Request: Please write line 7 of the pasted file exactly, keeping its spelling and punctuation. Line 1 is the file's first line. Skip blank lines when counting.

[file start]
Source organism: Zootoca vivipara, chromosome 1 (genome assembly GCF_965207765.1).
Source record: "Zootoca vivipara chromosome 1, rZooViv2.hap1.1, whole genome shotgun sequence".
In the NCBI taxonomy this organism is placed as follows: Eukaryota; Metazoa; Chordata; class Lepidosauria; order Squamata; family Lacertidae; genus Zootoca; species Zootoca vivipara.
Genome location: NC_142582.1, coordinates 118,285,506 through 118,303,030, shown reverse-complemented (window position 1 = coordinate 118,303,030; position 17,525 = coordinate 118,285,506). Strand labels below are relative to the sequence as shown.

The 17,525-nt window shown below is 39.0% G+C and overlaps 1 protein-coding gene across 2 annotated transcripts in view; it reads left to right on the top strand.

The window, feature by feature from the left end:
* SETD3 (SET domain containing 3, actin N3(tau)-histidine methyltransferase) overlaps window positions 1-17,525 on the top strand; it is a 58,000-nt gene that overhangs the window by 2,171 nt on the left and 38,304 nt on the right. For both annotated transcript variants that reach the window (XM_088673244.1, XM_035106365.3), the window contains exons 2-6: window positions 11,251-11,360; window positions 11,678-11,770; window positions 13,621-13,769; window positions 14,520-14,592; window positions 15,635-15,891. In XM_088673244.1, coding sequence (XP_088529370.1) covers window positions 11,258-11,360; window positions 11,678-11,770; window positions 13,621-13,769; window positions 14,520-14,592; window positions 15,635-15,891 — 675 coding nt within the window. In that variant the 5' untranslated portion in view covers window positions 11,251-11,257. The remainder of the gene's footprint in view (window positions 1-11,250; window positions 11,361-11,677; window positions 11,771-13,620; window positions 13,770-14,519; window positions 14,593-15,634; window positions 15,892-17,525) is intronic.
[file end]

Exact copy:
* SETD3 (SET domain containing 3, actin N3(tau)-histidine methyltransferase) overlaps window positions 1-17,525 on the top strand; it is a 58,000-nt gene that overhangs the window by 2,171 nt on the left and 38,304 nt on the right. For both annotated transcript variants that reach the window (XM_088673244.1, XM_035106365.3), the window contains exons 2-6: window positions 11,251-11,360; window positions 11,678-11,770; window positions 13,621-13,769; window positions 14,520-14,592; window positions 15,635-15,891. In XM_088673244.1, coding sequence (XP_088529370.1) covers window positions 11,258-11,360; window positions 11,678-11,770; window positions 13,621-13,769; window positions 14,520-14,592; window positions 15,635-15,891 — 675 coding nt within the window. In that variant the 5' untranslated portion in view covers window positions 11,251-11,257. The remainder of the gene's footprint in view (window positions 1-11,250; window positions 11,361-11,677; window positions 11,771-13,620; window positions 13,770-14,519; window positions 14,593-15,634; window positions 15,892-17,525) is intronic.